BY ZOE AMOS
They say kids mature faster these days. I hear about girls aggressively pursuing boys and doing so at an earlier age than when I grew up. It’s partly our technological age of communication with revealing content front and center, kids being exposed to adult situations, peer pressure and bodies maturing earlier. I remember the point when playful interaction between classmates changed to something more and the boy who asked me to go steady.
My first recollection of boy/girl interest took place in second grade when a boy showed his affection by repeatedly punching me in the arm. Protests to my teacher fell on deaf ears, but eventually she switched up the layout of the classroom problem solved. In third and fourth grade, the boys chased the girls, or vice versa, all in good fun. By fifth grade, the playful aspect took on the beginnings of maturity and curiosity. Many of the girls started to develop and subsequently, boy-girl parties started to form with pairings.
At this time, I noticed a shift in a male friend, Dan, who lived a few blocks away. We two were labeled the “smart kids” and, as such, found one another good company. During summer vacation we played Parcheesi and chess, splashed around in his above-ground pool with his best friend and strolled down to the ice cream parlor with our few cents to buy penny candy. Once, we combined our money and bought a soda. We got two straws and leaned in to sip, our foreheads almost touching, just like the teens we looked up to on TV. I sensed the shift.
I began to realize Dan liked me, not in the way he used to like me. Now, he “liked” me. His best friend also sensed the change and reacted jealously. It created conflict and that boy left the picture, at least while I was around. I liked Dan, but not as a first boyfriend. It created a small amount of tension, though not enough to stop our friendship.
Dan made no secret of his feelings and our classmates thought we made a great pair. They tried to push us together. Suddenly, I couldn’t be with him only as his friend. There was anticipation and hopeful expectation. When would I agree to hold his hand? Would I let him kiss me? I did neither. My classmates didn’t understand why I wasn’t agreeing to go steady when it was obvious (to them) we were meant for each other.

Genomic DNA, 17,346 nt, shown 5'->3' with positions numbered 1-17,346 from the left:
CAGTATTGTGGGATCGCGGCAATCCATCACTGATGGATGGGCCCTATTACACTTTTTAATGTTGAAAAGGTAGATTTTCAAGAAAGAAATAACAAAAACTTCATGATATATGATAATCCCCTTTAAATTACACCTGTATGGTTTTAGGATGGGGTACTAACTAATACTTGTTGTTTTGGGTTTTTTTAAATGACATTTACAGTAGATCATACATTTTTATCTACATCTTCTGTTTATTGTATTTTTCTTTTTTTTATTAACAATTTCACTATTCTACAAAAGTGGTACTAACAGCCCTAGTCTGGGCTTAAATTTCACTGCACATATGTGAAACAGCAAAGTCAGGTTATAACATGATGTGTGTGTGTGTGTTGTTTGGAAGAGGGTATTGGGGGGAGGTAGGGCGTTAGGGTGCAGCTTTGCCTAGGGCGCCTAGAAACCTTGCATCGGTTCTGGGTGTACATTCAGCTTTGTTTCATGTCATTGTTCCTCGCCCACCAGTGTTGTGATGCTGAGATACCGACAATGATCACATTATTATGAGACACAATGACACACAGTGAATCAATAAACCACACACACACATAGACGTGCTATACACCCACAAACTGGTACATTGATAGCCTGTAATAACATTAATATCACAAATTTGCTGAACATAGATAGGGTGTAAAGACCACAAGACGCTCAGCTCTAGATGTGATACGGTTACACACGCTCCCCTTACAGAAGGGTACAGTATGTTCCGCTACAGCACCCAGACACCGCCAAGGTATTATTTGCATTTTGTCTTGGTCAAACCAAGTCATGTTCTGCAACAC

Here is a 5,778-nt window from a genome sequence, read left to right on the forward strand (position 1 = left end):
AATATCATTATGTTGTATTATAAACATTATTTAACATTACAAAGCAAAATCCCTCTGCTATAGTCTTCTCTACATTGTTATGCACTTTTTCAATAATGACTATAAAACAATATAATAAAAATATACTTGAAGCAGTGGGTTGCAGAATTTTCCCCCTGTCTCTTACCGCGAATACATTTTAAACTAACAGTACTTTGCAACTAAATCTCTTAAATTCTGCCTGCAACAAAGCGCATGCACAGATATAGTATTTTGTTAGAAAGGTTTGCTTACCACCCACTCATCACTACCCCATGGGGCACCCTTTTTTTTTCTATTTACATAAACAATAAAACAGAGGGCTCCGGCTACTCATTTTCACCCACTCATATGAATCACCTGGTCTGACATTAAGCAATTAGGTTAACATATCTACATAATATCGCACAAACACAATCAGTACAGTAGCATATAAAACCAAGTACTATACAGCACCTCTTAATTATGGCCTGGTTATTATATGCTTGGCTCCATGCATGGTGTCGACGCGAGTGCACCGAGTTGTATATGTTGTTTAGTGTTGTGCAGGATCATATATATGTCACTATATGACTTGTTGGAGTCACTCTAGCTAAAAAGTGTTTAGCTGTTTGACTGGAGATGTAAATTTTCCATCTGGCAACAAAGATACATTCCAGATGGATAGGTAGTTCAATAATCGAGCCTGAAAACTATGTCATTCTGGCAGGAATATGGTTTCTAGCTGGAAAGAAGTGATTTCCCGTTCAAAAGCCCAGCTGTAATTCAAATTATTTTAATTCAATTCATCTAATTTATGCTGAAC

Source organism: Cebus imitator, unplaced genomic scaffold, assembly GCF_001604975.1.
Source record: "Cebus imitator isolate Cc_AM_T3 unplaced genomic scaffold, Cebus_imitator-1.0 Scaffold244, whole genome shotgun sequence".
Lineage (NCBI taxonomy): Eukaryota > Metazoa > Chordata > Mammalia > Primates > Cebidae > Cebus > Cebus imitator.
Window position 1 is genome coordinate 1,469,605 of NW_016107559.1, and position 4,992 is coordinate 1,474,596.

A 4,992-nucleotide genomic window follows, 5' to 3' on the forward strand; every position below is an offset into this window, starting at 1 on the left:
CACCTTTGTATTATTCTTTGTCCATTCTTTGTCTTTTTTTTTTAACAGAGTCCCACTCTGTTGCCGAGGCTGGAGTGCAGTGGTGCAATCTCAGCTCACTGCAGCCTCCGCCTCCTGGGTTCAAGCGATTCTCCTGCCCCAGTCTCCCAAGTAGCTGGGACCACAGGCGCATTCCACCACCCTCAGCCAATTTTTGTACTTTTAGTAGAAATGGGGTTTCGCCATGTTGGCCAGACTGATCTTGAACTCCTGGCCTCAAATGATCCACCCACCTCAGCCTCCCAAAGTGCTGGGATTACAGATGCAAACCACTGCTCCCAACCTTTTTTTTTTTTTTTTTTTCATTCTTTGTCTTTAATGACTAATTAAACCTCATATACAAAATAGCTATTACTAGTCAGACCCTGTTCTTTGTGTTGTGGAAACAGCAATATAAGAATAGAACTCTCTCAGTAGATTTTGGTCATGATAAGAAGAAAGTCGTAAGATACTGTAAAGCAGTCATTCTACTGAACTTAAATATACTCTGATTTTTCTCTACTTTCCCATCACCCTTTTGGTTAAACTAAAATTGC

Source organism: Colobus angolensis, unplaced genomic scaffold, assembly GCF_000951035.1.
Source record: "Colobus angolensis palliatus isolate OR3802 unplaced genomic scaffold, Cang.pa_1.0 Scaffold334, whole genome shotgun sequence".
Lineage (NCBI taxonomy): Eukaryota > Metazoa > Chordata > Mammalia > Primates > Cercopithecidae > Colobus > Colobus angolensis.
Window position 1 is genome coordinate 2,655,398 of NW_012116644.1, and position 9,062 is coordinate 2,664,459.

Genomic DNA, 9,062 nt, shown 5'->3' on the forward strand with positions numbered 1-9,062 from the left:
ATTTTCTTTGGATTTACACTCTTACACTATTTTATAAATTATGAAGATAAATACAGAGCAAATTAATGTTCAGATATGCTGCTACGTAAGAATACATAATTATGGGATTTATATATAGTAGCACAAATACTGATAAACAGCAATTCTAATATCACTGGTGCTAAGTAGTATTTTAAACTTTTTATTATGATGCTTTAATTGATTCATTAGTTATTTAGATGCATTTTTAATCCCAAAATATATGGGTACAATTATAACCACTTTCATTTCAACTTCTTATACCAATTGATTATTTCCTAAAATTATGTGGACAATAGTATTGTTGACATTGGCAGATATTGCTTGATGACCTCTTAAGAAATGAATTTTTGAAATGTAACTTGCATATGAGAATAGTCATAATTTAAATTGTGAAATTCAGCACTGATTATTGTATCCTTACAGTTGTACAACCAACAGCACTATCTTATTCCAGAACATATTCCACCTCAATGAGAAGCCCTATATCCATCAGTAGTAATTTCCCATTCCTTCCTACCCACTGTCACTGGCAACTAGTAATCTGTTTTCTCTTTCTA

Liking Dan as much as I did made it hard to explain why our friendship couldn’t be something more. My female classmates wanted the boys to show interest. They wanted to hold hands. They wanted a little kiss. Dan was cute, smart and consistently vocal about his interest. Notes were passed in class. My disinterest to further our pairing didn’t make sense to any of them.
The decisive moment came when our class took a field trip to a local camp to spend a few nights. We visited the nature center, took hikes and played Capture the Flag. The girls’ and boys’ cabins were separate, but we dined and had free time together. It was during a free moment in the lodge that we sat in a large circle on the floor and played Spin the Bottle. There were almost thirty kids there. When it was Dan’s turn to spin, the bottle pointed directly at me. What were the chances! His face brightened in amazement and joy. Excitement peaked in the room as he approached. They were rooting for him, for us. I heard the kids groan as I turned my head to let him kiss me on my cheek, instead of the lips. I couldn’t let him do it. As disappointing as it was for my friends to witness this moment, so ripe with potential, I knew it would be devastating to lead him on and spurn him later.
No one knew I had a crush on a girl.
To be continued. Stay tuned!
Zoe Amos brings her lesbian point of view to articles and stories on diverse topics. Connect with her on Facebook and Twitter. Read her stories on Kindle and Nook. Check out her other life at www.janetfwilliams.com